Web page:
Researchers have noted a huge solar flare which was released from the sun, spewing cosmic radiation into space. However, Earth is in line with the solar flare and our planet is set to be hammered by the solar storm on Saturday, March 23. The storm has been classed as a G-2, which can cause a ‘brown out’ for radio frequencies – making radio communication much more difficult, and can also cause power outages in high-latitude areas.
Northern lights, which are usually restricted to the Arctic Circle, may also be seen as far south on the globe as New York and Scotland.
Cosmic forecasting site Space Weather said: “NOAA forecasters say that moderate G2-class geomagnetic storms are possible on March 23rd when a coronal mass ejection (CME) is expected to hit Earth’s magnetic field.
“The solar storm cloud was hurled in our direction by an explosion in the magnetic canopy of sunspot AR2736, described below.
“During G2-class storms, auroras may be seen in northern-tier US states as far south as New York and Idaho.”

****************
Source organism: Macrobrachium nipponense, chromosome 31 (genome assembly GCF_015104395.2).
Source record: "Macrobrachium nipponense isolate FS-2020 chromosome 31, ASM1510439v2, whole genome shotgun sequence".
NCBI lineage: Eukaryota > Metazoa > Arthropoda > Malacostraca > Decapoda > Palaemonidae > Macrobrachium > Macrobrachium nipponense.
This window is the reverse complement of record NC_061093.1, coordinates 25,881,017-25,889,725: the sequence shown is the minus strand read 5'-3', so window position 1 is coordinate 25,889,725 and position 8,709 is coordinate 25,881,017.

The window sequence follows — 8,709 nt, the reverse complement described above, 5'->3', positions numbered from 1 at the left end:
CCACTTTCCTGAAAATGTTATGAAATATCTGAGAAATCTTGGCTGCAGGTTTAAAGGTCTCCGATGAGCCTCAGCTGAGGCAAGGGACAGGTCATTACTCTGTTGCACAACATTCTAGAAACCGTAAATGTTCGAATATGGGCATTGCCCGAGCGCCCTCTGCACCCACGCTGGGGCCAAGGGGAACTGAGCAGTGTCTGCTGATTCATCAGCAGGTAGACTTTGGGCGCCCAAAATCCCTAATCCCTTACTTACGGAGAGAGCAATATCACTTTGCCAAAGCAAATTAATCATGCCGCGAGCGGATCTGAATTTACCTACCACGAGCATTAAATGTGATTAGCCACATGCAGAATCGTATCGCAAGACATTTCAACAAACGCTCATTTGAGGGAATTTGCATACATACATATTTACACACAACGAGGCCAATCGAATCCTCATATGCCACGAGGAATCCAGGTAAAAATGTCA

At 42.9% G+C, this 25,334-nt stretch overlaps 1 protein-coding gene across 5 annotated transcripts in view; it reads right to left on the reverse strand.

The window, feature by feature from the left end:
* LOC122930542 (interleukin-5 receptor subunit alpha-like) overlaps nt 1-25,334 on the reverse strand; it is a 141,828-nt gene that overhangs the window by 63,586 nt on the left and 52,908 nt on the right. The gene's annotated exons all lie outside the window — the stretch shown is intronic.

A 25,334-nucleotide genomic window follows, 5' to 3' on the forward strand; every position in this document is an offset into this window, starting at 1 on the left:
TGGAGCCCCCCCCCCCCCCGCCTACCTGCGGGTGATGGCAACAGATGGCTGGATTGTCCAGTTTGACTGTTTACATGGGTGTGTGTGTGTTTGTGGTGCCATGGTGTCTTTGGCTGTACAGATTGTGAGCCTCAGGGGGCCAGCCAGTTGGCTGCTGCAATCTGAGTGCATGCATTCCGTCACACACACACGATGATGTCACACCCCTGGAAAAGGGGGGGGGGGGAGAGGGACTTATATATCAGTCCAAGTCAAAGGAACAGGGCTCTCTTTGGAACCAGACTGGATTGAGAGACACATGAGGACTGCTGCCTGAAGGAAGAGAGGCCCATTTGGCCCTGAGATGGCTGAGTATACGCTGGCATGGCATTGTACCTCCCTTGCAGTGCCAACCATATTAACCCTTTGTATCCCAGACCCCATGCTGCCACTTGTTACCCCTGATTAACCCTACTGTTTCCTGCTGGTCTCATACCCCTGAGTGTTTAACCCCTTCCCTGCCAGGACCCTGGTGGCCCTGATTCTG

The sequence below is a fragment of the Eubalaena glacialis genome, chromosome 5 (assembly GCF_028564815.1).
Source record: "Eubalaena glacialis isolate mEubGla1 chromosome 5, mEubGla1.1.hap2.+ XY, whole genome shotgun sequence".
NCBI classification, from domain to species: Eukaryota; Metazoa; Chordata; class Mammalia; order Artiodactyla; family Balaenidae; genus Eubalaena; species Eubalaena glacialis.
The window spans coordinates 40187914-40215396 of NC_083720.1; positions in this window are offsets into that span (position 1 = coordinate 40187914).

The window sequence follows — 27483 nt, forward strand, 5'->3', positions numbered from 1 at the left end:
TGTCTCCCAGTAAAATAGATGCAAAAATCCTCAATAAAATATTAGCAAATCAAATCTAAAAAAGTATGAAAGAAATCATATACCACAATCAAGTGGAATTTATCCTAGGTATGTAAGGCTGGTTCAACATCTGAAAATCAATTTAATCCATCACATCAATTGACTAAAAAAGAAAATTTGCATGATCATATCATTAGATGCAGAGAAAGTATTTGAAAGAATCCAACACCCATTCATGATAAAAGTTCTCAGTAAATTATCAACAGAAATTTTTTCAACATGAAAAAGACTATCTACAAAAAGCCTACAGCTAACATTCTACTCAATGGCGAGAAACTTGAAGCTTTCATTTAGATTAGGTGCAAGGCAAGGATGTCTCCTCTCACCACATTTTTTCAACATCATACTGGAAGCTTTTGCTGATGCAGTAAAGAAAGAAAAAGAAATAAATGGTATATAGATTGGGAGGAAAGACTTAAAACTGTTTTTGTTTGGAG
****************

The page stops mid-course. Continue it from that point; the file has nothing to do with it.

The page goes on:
Usually, these storms are not dangerous and most commonly result in northern or southern lights.
However, sometimes the stream of particles can be so huge that it can cause Earth’s atmosphere to expand, as they heat the outer atmosphere of our planet.
As the atmosphere expands, satellite signals make it much more difficult to reach the ground, potentially leading to a lack of GPS navigation, mobile phone signal and satellite TV such as Sky.
Additionally, a surge of particles can lead to high currents in the magnetosphere, which can lead to higher than normal electricity in power lines, resulting in electrical transformers and power stations blow outs and a loss of power.